We’re constantly looking to the future in our business, and setting goals and targets for the coming year and beyond. We would always see it as an essential part of our roles here. We have a really clear vision, and planning the path to take Nobó there occupies a lot of our time. However, we’ve come across some really interesting takes on this topic recently that we wanted to share.
We were lucky enough to hear Joe Schmidt speak at the Bord Bia awards a few months ago. He talked a little bit about this area and how the key thing, in his opinion, is performing the day to day activities to the highest standard possible, which will in turn lead to achievements down the line. He suggested that goal setting can be a distraction, to a certain extent, and take you away from these short term tasks that will naturally lead to success or growth. The focus should be short term, or what you see in front of you on any particular day. You hear so much about long term targets, that it was interesting to hear someone so notoriously meticulous in his planning, challenge their importance.
More recently, myself and Rach had a good chat with our friend Gary Brown about the topic. Gary also comes from the world of rugby, having had nearly ten successful years at Leinster including a Heineken cup win. He now runs Origin Fitness (http://originfitness.ie), a gym in Sandyford, with another friend of ours Paul Drew. We were chatting to Gary about goals and he had some really interesting thoughts too. Coming at it from the angle of people achieving their fitness goals, Gary related it back to parenting and the comparisons there. This is obviously very relevant to us also with little Sam flying around the place! I asked him to take some time to get these points down on paper so we could share them. Here you go…
Firstly, I’m not a parent! But for this, its beneficial that I’m not!
The whole ‘goal setting’ thing has always really confused me. Really all you have to do is look at something special you have achieved, and break down how you achieved it.
When you have family and friends with young kids it’s a win win. A huge benefit is you get to enjoy the best in their kids, and can leg it when they get cranky. But one great thing is that you get to see kids and parents grow right in front of your eyes. You can stand back and see the subtle skills parents have and develop in how they discipline and teach their children, how conditioning really works in real life.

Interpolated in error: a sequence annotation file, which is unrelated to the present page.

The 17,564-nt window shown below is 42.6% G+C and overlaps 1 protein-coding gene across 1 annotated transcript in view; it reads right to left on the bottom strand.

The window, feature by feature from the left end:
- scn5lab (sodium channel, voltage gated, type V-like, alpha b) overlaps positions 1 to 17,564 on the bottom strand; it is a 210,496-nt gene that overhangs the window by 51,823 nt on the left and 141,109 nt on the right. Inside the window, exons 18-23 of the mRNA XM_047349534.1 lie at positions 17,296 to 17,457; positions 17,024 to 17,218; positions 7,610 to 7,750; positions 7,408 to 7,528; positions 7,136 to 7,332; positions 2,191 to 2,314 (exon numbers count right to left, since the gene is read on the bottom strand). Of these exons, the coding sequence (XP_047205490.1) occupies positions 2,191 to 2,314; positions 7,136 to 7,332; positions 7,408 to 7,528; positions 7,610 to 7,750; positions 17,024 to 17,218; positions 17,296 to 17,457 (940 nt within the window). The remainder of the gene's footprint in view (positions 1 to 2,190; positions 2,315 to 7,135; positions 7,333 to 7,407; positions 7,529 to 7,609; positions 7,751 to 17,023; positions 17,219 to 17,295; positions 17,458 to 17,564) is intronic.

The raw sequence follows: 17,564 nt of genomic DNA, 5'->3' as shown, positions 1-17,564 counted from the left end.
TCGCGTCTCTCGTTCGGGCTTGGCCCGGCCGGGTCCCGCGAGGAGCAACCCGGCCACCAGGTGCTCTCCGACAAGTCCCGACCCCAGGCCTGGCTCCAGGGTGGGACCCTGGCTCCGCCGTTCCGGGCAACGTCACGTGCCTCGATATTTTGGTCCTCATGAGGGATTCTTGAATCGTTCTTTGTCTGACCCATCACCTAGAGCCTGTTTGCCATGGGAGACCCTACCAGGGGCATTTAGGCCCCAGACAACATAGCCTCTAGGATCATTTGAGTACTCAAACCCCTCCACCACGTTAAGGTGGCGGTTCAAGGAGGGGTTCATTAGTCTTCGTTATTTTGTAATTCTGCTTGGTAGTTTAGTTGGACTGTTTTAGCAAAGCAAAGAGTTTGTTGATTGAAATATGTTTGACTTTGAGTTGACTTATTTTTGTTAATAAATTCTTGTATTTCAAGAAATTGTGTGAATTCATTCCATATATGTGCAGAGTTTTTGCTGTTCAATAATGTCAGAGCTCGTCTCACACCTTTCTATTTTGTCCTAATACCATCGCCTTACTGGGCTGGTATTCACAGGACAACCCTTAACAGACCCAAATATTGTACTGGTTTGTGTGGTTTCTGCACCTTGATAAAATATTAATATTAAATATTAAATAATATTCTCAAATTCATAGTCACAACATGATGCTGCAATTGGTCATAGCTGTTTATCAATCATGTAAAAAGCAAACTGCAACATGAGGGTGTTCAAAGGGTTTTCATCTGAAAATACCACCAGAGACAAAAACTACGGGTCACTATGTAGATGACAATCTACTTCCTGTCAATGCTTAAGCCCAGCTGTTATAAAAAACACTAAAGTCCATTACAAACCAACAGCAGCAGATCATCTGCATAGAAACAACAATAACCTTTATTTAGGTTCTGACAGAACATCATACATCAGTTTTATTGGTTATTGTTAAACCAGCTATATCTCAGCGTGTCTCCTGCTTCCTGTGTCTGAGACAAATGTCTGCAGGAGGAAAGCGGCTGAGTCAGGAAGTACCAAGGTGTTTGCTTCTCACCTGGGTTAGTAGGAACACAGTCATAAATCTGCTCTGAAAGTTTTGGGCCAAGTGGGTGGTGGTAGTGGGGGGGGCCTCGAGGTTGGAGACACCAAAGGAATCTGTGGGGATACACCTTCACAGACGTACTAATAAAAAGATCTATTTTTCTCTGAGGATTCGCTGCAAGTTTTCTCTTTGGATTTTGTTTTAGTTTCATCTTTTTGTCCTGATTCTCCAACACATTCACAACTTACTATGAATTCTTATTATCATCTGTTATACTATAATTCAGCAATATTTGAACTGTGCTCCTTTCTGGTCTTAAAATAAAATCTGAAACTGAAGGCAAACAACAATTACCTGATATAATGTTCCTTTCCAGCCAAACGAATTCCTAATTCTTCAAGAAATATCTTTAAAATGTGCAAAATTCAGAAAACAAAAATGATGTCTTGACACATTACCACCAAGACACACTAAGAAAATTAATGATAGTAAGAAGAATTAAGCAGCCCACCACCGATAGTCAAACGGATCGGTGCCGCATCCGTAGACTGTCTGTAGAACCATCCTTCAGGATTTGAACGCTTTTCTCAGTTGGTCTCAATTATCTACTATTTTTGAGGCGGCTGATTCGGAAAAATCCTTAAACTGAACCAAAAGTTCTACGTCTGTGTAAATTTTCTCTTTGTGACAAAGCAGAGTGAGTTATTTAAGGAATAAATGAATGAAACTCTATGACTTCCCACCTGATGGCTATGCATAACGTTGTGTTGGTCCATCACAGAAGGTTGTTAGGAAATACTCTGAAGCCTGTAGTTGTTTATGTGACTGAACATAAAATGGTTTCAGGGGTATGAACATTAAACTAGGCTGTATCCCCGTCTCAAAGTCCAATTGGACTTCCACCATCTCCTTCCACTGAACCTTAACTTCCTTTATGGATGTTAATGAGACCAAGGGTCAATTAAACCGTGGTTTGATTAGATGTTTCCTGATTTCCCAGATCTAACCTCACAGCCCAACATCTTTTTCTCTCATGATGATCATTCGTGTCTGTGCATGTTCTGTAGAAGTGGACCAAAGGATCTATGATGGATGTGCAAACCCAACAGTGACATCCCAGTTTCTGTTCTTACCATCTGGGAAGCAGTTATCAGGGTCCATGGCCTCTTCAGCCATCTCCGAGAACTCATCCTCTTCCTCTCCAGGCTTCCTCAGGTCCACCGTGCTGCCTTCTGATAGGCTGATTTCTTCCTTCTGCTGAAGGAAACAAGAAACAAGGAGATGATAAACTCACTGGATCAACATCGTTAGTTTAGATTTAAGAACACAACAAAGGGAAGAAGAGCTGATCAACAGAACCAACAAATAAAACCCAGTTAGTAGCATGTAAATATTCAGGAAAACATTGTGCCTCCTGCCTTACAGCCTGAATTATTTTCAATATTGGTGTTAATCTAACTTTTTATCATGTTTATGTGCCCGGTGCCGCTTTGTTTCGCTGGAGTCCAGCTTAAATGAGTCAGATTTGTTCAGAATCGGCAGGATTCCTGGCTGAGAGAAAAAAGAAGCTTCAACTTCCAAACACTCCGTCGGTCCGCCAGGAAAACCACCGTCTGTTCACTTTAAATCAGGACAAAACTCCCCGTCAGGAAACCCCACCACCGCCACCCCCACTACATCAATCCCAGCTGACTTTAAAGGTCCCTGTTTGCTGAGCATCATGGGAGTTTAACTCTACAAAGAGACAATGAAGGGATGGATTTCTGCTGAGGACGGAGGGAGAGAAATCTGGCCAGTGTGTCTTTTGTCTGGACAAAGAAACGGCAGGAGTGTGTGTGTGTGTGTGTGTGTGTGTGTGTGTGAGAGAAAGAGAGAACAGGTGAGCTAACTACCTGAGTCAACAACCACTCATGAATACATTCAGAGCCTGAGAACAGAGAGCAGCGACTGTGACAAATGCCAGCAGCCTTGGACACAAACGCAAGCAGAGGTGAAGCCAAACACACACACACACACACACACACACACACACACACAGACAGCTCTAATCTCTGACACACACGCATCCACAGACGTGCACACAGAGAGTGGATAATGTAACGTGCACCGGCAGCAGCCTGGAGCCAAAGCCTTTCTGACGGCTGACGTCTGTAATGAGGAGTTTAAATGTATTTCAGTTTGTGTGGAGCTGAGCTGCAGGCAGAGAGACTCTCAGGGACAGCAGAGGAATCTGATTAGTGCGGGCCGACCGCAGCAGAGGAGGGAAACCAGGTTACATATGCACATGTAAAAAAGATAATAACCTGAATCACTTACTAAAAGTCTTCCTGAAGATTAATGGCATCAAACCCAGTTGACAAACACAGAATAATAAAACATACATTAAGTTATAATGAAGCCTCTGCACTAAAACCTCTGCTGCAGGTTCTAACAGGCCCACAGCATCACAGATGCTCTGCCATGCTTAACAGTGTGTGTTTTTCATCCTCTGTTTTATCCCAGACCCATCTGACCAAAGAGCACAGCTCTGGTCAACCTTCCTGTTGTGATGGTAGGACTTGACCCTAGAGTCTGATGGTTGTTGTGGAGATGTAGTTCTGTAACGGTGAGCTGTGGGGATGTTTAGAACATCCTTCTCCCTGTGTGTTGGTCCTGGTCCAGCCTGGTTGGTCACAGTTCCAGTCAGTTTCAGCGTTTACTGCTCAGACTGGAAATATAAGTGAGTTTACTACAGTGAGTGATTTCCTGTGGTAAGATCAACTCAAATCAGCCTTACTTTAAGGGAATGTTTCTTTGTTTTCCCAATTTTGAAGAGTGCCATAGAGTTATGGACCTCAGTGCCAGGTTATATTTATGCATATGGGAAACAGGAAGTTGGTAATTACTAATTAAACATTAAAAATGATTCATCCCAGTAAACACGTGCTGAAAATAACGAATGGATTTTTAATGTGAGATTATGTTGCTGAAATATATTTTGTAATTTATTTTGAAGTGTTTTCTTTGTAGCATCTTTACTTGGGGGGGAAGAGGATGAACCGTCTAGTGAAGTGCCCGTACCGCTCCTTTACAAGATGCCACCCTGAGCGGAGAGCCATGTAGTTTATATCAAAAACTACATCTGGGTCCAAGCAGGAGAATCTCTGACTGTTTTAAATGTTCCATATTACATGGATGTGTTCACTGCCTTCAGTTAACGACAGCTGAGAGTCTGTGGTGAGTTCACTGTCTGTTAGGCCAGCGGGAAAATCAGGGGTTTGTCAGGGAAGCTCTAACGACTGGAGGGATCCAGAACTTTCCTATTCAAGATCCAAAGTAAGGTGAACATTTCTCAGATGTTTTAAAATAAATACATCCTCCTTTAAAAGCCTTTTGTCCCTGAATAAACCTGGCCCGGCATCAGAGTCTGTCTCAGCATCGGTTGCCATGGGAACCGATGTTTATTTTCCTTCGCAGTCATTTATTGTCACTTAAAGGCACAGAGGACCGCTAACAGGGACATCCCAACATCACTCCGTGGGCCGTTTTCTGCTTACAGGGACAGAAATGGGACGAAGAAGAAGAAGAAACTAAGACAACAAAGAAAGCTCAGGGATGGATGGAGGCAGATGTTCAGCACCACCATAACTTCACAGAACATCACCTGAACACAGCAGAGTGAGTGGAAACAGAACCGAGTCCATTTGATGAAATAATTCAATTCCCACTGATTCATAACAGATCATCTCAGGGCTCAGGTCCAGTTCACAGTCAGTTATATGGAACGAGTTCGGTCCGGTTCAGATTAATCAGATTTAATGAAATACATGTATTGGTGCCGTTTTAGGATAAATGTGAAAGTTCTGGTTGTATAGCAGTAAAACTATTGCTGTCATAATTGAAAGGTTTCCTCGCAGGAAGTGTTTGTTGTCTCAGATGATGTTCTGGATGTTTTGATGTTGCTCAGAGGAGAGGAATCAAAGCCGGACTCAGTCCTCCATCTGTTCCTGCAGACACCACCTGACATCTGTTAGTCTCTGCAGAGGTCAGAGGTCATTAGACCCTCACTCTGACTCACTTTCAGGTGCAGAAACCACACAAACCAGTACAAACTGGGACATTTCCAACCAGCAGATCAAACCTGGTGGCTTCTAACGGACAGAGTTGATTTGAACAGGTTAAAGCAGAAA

What’s interesting is that you start to see the similarities with adults and how they are conditioned and condition themselves.
Being a parent is an example of the relentless, consistent pursuit of one goal. To love, nurture and protect their children so they grow to become independent adults with good core values.
What a parent doesn’t do is sit down and create a check/to-do list to achieve this.
“Right if they are to get a good job, they have to go to college and so get a good education, which means a good primary school, which means a good pre school, a good crèche…so today I’m going to teach them how to say cow and cat and please and thank you.”
That would drive anyone insane. Instead, the parent gets up each day and instinctively does the very best they can for their child, they go about their daily routine; teaching, sharing, discipling, loving and so on.
My point is this. If you want to achieve a goal – whether it be weight loss, to get stronger, to feel better – First, you need to find out what are the daily things necessary for that goal to survive, then you need to go about practicing these things until they become more than a habit, that they are as instinctive as loving your child.
I’m told the first 2-3 days at home with a new born are actually a doddle!! Likewise the first few days of exercising and eating differently will be a doddle too. Of course not really, it’s a huge change, but just like bringing a new born home it’s an exciting and challenging time that will bring out the best in each other. Anticipate the change will be challenging, know what’s coming.
A goal should be SMART (Specific, Measurable, Agreed, Realistic, Timed) and blah blah blah… Never really understood it. If it has to be “SMART” then here ya go it’s in here somewhere:
For a parent, timing of a goal is already done, and easily measured. Age 0-8, years 8-13, years 13-18, years 18-21 and so on. But if these years weren’t set do you think a parent could make such laid back decisions. So time it, 3 months, 6 months, 12 months, and make it measureable, one dress size, 100Kg Squat etc.
To that end, a parent doesn’t expect their child to change their own nappy. Be realistic. If you’re fat now, you’ll be fat tomorrow. If you’re fat now you’ll be less fat in 2 weeks.
Do Parents always agree with eachother!!!? Ha ha….but at the end of the day they do! These daily “agreements” take work and time, but there HAS to be an agreement. Come to an agreement with yourself about your goal.
Hope it makes sense!